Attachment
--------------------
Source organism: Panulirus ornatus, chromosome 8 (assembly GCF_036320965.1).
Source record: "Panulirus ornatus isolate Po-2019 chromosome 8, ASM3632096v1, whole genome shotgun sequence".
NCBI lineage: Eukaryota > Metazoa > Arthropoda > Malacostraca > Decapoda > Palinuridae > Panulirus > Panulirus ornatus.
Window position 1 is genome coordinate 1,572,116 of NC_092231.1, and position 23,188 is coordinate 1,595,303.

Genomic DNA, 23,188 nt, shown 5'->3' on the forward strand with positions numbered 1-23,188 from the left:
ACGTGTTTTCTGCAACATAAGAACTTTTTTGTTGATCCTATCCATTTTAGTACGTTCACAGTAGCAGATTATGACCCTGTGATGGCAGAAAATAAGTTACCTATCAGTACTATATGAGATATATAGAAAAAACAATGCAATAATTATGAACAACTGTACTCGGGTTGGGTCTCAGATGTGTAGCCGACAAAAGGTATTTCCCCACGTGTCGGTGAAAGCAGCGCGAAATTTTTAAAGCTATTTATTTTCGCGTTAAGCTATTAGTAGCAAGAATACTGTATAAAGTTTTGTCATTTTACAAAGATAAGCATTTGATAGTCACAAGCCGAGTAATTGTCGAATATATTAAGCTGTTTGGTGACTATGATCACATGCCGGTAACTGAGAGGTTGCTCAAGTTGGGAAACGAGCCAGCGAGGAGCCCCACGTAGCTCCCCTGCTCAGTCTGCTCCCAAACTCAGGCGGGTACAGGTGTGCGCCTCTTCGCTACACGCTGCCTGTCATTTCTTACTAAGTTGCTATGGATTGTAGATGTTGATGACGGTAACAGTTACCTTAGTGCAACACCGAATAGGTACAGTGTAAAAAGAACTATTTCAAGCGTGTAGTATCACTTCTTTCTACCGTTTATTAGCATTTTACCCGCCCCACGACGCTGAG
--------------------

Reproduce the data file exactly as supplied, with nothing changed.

Source organism: Panulirus ornatus, chromosome 8 (assembly GCF_036320965.1).
Source record: "Panulirus ornatus isolate Po-2019 chromosome 8, ASM3632096v1, whole genome shotgun sequence".
NCBI lineage: Eukaryota > Metazoa > Arthropoda > Malacostraca > Decapoda > Palinuridae > Panulirus > Panulirus ornatus.
Window position 1 is genome coordinate 1,572,116 of NC_092231.1, and position 23,188 is coordinate 1,595,303.

Genomic DNA, 23,188 nt, shown 5'->3' on the forward strand with positions numbered 1-23,188 from the left:
ACGTGTTTTCTGCAACATAAGAACTTTTTTGTTGATCCTATCCATTTTAGTACGTTCACAGTAGCAGATTATGACCCTGTGATGGCAGAAAATAAGTTACCTATCAGTACTATATGAGATATATAGAAAAAACAATGCAATAATTATGAACAACTGTACTCGGGTTGGGTCTCAGATGTGTAGCCGACAAAAGGTATTTCCCCACGTGTCGGTGAAAGCAGCGCGAAATTTTTAAAGCTATTTATTTTCGCGTTAAGCTATTAGTAGCAAGAATACTGTATAAAGTTTTGTCATTTTACAAAGATAAGCATTTGATAGTCACAAGCCGAGTAATTGTCGAATATATTAAGCTGTTTGGTGACTATGATCACATGCCGGTAACTGAGAGGTTGCTCAAGTTGGGAAACGAGCCAGCGAGGAGCCCCACGTAGCTCCCCTGCTCAGTCTGCTCCCAAACTCAGGCGGGTACAGGTGTGCGCCTCTTCGCTACACGCTGCCTGTCATTTCTTACTAAGTTGCTATGGATTGTAGATGTTGATGACGGTAACAGTTACCTTAGTGCAACACCGAATAGGTACAGTGTAAAAAGAACTATTTCAAGCGTGTAGTATCACTTCTTTCTACCGTTTATTAGCATTTTACCCGCCCCACGACGCTGAG